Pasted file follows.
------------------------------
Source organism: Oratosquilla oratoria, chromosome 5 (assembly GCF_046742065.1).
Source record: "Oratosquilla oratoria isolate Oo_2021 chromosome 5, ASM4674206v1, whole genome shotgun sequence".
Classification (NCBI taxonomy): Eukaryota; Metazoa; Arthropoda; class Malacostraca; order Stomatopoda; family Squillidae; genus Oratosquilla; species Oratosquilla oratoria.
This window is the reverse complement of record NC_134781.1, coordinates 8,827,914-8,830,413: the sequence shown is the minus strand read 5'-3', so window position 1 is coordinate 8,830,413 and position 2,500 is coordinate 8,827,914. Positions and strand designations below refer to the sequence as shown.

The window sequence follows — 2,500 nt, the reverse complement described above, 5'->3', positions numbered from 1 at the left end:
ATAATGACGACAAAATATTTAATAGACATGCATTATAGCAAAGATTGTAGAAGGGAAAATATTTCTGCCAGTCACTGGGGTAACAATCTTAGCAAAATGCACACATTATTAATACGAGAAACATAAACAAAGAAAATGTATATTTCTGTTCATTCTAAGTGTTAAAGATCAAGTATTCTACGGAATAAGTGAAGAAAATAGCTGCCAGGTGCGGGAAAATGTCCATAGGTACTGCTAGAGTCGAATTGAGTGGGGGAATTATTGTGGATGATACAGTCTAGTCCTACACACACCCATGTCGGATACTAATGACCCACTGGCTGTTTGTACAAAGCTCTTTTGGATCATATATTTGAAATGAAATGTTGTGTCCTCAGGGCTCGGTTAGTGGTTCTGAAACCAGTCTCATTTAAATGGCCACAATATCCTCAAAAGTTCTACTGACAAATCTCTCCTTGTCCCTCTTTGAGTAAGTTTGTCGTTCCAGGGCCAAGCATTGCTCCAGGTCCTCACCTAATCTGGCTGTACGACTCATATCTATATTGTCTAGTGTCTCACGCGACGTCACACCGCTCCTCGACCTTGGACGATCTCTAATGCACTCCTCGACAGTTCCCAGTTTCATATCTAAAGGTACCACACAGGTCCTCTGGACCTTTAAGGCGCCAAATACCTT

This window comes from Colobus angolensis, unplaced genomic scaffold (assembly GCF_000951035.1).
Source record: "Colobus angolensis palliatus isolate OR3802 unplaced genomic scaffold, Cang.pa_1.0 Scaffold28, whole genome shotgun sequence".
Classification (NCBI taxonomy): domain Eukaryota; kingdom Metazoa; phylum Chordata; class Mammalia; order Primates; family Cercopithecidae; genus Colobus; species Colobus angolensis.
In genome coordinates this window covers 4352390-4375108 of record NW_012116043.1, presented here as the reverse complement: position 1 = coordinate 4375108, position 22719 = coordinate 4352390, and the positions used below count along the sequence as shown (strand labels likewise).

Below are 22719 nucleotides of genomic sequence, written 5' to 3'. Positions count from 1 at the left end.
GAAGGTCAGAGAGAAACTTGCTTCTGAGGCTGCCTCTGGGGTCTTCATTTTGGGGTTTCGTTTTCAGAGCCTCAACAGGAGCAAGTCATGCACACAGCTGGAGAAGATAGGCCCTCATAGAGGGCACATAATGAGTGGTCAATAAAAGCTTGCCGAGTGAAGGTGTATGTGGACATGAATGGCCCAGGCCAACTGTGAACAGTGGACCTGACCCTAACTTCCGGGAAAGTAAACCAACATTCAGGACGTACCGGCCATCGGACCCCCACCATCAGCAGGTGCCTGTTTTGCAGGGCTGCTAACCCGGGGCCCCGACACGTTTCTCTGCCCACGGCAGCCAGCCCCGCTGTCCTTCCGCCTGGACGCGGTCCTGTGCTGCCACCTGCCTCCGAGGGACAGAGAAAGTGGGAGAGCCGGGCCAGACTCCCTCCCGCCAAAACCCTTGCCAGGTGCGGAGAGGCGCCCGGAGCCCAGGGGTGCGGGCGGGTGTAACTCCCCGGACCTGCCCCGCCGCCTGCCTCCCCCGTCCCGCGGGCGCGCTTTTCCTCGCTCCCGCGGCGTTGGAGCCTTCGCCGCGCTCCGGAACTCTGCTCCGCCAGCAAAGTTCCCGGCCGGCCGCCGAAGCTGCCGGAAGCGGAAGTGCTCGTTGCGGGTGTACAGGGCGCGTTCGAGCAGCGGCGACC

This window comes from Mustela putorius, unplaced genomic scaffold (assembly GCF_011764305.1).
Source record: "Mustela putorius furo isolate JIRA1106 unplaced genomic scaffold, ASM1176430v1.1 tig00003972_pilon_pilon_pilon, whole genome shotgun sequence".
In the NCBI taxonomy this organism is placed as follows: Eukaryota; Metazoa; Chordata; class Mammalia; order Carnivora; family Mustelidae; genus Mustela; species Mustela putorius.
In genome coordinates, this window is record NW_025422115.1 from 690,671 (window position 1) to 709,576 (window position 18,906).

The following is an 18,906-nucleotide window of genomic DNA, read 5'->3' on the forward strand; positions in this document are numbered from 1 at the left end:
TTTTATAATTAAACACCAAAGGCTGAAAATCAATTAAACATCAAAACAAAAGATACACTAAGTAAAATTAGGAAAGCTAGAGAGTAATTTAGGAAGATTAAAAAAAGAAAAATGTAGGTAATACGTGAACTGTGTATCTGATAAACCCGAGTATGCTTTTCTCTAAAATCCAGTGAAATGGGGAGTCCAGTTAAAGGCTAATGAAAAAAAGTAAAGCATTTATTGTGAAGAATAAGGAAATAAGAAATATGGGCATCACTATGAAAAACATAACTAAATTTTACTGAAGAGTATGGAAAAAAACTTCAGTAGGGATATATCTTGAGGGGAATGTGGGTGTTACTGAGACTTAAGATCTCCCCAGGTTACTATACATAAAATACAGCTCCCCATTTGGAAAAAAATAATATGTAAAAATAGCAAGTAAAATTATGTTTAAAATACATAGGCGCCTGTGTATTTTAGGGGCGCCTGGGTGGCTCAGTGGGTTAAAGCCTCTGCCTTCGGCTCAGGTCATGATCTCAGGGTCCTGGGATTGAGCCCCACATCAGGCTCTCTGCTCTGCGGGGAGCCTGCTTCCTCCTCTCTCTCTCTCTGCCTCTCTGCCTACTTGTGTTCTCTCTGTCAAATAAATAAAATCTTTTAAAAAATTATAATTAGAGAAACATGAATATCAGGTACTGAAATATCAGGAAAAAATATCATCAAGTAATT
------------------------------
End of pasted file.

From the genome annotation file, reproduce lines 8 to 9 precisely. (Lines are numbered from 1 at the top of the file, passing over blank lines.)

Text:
Source record: "Colobus angolensis palliatus isolate OR3802 unplaced genomic scaffold, Cang.pa_1.0 Scaffold28, whole genome shotgun sequence".
Classification (NCBI taxonomy): domain Eukaryota; kingdom Metazoa; phylum Chordata; class Mammalia; order Primates; family Cercopithecidae; genus Colobus; species Colobus angolensis.